Tag Archives: university

Cesium atoms shaken, not stirred, to create elusive excitation in superfluid

Scientists discovered in 1937 that liquid helium-4, when chilled to extremely low temperatures, became a superfluid that could leak through glass, overflow its containers, or eternally gush like a fountain.

Future Nobel laureate Lev Landau came along in 1941, predicting that superfluid helium-4 should contain an exotic, particle-like excitation called a roton. But scientists, including Landau, Nobel laureate Richard Feynman and Wolf Prize recipient Philippe Nozières have debated what structure the roton would take ever since. (more…)

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Small Business Owners Not Always Worried about Being Treated Fairly, MU Researcher Finds

Small retailers willing to sacrifice fairness for success

COLUMBIA, Mo. – Fairness is not always the most important priority for small retailers. In an international study, University of Missouri researchers found that some small retailers are less concerned about whether they are treated fairly by business suppliers than other factors, such as cash flow and company survival. (more…)

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Hunt for extraterrestrial life gets massive methane boost

A powerful new model to detect life on planets outside of our solar system, more accurately than ever before, has been developed by UCL researchers.

The new model focuses on methane, the simplest organic molecule, widely acknowledged to be a sign of potential life. 

Researchers from UCL and the University of New South Wales have developed a new spectrum for ‘hot’ methane which can be used to detect the molecule at temperatures above that of Earth, up to 1,500K/1220°C – something which was not possible before. (more…)

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Brain’s response to sexual images linked to number of sexual partners

UCLA researchers say finding could lead to strategies to reduce risky sex

Like most things, sex requires motivation. An attractive face, a pleasant fragrance, perhaps a sexy image. Yet people differ in their response to sex cues, some react strongly; some don’t. A greater responsiveness to sexual cues might provide greater motivation for a person to act sexually, and risky sexual behaviors typically occur when a person is motivated by particularly potent, sexual reward cues. (more…)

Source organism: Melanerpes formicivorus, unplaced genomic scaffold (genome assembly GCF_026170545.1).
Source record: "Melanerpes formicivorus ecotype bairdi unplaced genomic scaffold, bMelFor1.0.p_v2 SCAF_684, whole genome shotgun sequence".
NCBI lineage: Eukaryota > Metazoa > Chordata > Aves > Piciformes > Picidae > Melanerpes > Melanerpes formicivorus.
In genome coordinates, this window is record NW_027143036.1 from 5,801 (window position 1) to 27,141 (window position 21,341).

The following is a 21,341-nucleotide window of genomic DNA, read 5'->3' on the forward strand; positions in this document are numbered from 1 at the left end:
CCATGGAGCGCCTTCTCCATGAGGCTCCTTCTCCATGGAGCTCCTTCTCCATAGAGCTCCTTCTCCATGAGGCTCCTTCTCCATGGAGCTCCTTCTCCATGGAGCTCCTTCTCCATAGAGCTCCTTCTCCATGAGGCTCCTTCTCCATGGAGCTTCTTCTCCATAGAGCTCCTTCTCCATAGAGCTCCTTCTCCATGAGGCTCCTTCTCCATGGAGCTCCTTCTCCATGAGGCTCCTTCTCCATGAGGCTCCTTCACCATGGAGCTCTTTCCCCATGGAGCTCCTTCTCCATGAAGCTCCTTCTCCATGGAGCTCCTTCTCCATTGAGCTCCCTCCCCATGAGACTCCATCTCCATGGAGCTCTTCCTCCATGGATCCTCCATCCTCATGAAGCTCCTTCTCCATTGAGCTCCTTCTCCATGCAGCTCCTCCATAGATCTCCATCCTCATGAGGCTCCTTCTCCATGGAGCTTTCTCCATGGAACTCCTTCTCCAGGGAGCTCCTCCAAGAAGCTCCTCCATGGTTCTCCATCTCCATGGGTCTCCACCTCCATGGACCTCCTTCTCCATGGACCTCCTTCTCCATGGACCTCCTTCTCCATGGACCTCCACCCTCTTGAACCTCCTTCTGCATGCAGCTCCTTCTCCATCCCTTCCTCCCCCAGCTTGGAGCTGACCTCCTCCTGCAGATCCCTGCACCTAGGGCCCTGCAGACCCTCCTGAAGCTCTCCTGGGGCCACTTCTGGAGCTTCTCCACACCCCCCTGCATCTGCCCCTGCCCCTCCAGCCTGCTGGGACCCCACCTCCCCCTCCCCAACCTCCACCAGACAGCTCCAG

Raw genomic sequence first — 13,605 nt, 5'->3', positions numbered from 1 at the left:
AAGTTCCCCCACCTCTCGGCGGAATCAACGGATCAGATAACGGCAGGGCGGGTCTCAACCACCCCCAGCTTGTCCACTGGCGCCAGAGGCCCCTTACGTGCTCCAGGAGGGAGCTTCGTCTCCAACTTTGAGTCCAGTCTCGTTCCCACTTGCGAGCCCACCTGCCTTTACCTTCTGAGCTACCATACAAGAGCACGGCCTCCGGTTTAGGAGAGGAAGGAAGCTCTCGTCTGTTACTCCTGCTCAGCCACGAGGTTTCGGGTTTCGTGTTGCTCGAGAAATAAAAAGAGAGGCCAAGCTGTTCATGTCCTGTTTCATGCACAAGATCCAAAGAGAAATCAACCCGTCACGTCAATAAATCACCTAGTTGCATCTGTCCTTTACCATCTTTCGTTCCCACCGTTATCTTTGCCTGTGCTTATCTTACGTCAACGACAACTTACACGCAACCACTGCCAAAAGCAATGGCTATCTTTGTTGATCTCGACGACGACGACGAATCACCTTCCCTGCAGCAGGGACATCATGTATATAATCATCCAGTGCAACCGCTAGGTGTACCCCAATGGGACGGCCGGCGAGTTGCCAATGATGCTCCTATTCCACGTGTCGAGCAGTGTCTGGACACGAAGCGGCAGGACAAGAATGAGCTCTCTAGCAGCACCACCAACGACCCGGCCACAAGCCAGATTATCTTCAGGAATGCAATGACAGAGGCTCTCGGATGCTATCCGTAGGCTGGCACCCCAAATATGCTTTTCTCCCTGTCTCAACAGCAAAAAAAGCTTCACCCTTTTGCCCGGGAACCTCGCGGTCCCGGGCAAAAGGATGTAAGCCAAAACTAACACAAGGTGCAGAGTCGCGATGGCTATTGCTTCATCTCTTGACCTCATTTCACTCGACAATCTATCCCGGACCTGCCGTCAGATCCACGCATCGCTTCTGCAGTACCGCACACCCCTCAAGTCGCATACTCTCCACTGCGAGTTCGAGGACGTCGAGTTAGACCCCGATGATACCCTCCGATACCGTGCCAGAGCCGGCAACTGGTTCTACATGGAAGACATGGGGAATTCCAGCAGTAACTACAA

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Attraktive Innenstadtlage beschert Turmfalken eine böse Überraschung

Das Leben in der Innenstadt ist für Turmfalken eine “ökologische Falle”. Durch attraktive Nistplätze in Wiens Altbauten angezogen, kämpfen Turmfalken mit Nahrungsmangel. Dies fand ein Team um die Zoologin Petra Sumasgutner von der Universität Wien heraus. Im Rahmen einer Studie wurden über 400 Turmfalken-Nester in Wien über Jahre beobachtet. Ergebnis: Die Nachkommen der in der Innenstadt brütenden Turmfalken haben weniger Überlebenschancen, weil es an tagaktiven Beutetieren mangelt. Aktuell erschien dazu eine Publikation im open access journal “Frontiers in Zoology”.

Seit 2010 wird in Wien, initiiert von der Zoologin Petra Sumasgutner, ein Turmfalkenmonitoring durchgeführt. Die vorliegende Studie gibt nun erstmals einen Überblick über das inzwischen umfangreich gesammelte Datenmaterial, und es konnten Rückschlüsse auf die Brutbiologie der Tiere in der Stadt gemacht werden. (more…)

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A Few Winners, But Many More Losers

Southwestern Bird and Reptile Distributions to Shift as Climate Changes

Dramatic distribution losses and a few major distribution gains are forecasted for southwestern bird and reptile species as the climate changes, according to just-published research by scientists with the U.S. Geological Survey, the University of New Mexico, and Northern Arizona University.

Overall, the study forecasted species distribution losses – that is, where species are able to live – of nearly half for all but one of the 5 reptile species they examined, including for the iconic chuckwalla. The threatened Sonoran (Morafka’s) desert tortoise, however, is projected to experience little to no habitat losses from climate change.  (more…)

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Does it pay to be a lover or a fighter? It depends on how you woo females

As mating season approaches, male animals are faced with a question that can make or break their chances at reproducing: does it pay to be a lover or a fighter? Or both?

Researchers from The University of Manchester and Syracuse University in New York working with the University of Western Australia, found that where animals fall on the lover/fighter scale depends on how much they are able to ensure continued mating rights with females.

In species where fighting for the right to mate means greater control of females, such as in the elephant seal, males invest more in weapons and less in testes size. (more…)

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